Background: Consumption of drinking water with high levels of inorganic arsenic (over 500 μg/L) has been associated with type II diabetes mellitus (DM), but previous studies have been inconclusive about risks at lower levels (<100 μg/L). We present a case-cohort study based on individual estimates of lifetime arsenic exposure to examine the relationship between chronic low-level arsenic exposure and risk of DM.
Methods: This case-cohort study included 141 cases of DM diagnosed between 1984 and 1998 as part of the prospective San Luis Valley Diabetes Study. A comparison sub-cohort of 488 participants was randomly sampled from 936 eligible participants who were disease free at baseline. Individual lifetime arsenic exposure estimates were determined using a methodology that incorporates the use of a structured interview to determine lifetime residence and employment history, geospatial modeling of arsenic concentrations in drinking water, and urine arsenic concentrations. A Cox proportional hazards model with known DM risk factors as time-dependent covariates was used to assess the association between lifetime exposure to inorganic arsenic in drinking water and incident DM.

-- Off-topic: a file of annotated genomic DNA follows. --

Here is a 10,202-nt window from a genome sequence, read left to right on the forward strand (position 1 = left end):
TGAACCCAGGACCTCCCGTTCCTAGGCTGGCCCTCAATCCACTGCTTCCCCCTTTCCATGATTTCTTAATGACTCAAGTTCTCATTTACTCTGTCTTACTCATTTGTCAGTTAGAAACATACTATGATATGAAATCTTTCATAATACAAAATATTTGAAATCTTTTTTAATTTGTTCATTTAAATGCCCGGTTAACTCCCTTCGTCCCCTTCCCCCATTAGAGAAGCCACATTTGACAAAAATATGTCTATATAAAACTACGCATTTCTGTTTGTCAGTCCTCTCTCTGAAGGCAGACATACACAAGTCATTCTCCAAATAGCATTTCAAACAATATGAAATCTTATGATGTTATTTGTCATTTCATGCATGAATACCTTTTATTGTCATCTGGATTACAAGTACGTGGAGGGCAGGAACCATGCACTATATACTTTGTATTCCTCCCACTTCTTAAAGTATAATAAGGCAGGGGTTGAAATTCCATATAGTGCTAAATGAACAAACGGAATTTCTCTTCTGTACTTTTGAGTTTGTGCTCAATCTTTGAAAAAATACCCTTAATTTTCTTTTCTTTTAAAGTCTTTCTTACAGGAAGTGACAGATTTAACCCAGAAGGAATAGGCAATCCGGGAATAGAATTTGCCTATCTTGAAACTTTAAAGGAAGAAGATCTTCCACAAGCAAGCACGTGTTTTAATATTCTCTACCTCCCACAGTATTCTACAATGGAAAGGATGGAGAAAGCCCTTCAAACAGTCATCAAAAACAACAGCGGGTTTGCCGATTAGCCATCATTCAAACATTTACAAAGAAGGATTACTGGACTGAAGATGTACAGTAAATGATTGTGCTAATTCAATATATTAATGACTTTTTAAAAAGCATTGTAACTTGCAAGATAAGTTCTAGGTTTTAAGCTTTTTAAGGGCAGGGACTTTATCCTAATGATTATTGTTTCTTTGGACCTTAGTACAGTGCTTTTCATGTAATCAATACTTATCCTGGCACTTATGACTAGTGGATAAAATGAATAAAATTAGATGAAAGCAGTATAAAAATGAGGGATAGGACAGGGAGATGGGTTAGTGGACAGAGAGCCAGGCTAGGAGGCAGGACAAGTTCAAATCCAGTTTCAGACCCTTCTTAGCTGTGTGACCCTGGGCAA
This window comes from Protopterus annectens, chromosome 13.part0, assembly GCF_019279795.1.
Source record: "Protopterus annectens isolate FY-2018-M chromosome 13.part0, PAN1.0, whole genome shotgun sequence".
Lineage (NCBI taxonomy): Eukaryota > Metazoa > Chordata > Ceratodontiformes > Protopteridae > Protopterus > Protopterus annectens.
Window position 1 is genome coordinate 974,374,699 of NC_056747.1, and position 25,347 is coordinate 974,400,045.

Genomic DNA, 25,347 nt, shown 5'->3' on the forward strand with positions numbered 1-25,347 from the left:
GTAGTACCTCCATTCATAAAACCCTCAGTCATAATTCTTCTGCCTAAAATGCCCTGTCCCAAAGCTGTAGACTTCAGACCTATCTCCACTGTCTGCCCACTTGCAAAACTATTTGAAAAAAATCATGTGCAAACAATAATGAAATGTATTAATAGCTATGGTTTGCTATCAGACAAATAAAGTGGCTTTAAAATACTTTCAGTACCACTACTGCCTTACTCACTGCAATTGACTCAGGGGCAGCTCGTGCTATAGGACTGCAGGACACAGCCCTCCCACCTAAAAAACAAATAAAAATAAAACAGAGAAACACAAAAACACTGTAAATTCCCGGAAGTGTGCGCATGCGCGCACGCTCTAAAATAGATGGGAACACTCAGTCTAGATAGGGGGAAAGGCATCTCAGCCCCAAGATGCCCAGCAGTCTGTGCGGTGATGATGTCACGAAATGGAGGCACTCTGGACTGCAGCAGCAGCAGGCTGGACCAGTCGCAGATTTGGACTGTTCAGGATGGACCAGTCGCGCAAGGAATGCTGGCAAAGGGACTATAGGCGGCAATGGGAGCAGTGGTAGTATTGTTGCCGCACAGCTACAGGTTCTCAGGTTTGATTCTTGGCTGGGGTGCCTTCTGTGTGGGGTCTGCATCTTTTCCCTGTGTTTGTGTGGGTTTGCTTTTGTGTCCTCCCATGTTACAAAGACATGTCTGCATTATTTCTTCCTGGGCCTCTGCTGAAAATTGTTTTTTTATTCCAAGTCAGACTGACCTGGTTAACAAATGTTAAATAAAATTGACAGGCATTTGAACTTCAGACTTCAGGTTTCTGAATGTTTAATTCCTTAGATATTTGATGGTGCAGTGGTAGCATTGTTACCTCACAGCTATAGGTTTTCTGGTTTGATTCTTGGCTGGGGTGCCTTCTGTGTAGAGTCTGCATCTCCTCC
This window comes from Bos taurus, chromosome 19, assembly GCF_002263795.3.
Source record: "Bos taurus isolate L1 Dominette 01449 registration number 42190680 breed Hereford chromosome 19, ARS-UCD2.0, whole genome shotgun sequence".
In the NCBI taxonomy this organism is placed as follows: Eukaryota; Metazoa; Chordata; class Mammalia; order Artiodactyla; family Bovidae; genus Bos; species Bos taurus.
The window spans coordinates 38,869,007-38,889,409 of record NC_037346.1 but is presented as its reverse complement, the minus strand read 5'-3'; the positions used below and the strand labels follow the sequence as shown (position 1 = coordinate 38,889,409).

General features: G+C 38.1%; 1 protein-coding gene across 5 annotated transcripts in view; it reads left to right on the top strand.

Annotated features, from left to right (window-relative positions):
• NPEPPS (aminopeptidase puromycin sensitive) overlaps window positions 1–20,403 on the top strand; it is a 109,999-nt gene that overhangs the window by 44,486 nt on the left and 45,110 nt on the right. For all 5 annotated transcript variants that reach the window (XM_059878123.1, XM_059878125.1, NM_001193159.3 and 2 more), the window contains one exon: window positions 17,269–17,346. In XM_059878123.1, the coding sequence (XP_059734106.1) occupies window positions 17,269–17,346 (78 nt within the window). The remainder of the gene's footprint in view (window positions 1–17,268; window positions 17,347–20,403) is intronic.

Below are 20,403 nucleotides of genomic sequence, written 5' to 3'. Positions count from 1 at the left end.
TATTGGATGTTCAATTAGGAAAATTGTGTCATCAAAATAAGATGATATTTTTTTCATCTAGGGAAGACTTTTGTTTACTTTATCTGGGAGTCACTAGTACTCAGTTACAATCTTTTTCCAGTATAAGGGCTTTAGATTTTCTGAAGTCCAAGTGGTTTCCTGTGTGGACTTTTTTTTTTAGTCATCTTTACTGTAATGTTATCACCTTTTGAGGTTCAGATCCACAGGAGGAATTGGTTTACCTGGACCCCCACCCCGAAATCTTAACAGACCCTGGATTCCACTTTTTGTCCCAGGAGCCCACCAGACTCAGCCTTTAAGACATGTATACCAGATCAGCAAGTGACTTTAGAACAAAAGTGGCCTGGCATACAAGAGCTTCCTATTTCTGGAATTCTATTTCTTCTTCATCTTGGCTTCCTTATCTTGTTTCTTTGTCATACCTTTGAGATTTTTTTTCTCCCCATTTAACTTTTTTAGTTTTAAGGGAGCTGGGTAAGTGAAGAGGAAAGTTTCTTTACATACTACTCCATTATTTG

Results: Our findings show a significant association between inorganic arsenic exposure and DM risk (hazard ratio [HR]=1.27, 95%=1.01, 1.59 per 15 μg/L) while adjusting for ethnicity and time varying covariates age, body mass index and physical activity level.
Conclusions: Exposure to low-level inorganic arsenic in drinking water is associated with increased risk for type II DM in this population based on a comprehensive lifetime exposure assessment.
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